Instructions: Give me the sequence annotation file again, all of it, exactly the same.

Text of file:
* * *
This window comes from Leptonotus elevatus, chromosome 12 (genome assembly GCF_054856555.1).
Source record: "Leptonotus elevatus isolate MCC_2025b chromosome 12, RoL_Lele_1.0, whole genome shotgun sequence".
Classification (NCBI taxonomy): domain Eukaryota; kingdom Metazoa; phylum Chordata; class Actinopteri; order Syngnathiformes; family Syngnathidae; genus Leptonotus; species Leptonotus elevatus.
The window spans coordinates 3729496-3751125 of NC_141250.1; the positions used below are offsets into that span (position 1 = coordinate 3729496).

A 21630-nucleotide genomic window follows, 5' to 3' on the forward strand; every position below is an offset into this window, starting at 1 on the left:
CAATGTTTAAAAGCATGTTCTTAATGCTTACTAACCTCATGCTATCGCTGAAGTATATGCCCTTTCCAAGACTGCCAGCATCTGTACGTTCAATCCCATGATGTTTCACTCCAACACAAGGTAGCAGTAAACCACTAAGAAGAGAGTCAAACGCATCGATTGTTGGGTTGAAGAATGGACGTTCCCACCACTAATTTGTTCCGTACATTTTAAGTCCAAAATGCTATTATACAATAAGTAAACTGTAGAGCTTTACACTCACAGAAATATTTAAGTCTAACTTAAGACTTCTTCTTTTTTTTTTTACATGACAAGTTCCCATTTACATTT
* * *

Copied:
This window comes from Leptonotus elevatus, chromosome 12 (genome assembly GCF_054856555.1).
Source record: "Leptonotus elevatus isolate MCC_2025b chromosome 12, RoL_Lele_1.0, whole genome shotgun sequence".
Classification (NCBI taxonomy): domain Eukaryota; kingdom Metazoa; phylum Chordata; class Actinopteri; order Syngnathiformes; family Syngnathidae; genus Leptonotus; species Leptonotus elevatus.
The window spans coordinates 3729496-3751125 of NC_141250.1; the positions used below are offsets into that span (position 1 = coordinate 3729496).

A 21630-nucleotide genomic window follows, 5' to 3' on the forward strand; every position below is an offset into this window, starting at 1 on the left:
CAATGTTTAAAAGCATGTTCTTAATGCTTACTAACCTCATGCTATCGCTGAAGTATATGCCCTTTCCAAGACTGCCAGCATCTGTACGTTCAATCCCATGATGTTTCACTCCAACACAAGGTAGCAGTAAACCACTAAGAAGAGAGTCAAACGCATCGATTGTTGGGTTGAAGAATGGACGTTCCCACCACTAATTTGTTCCGTACATTTTAAGTCCAAAATGCTATTATACAATAAGTAAACTGTAGAGCTTTACACTCACAGAAATATTTAAGTCTAACTTAAGACTTCTTCTTTTTTTTTTTACATGACAAGTTCCCATTTACATTT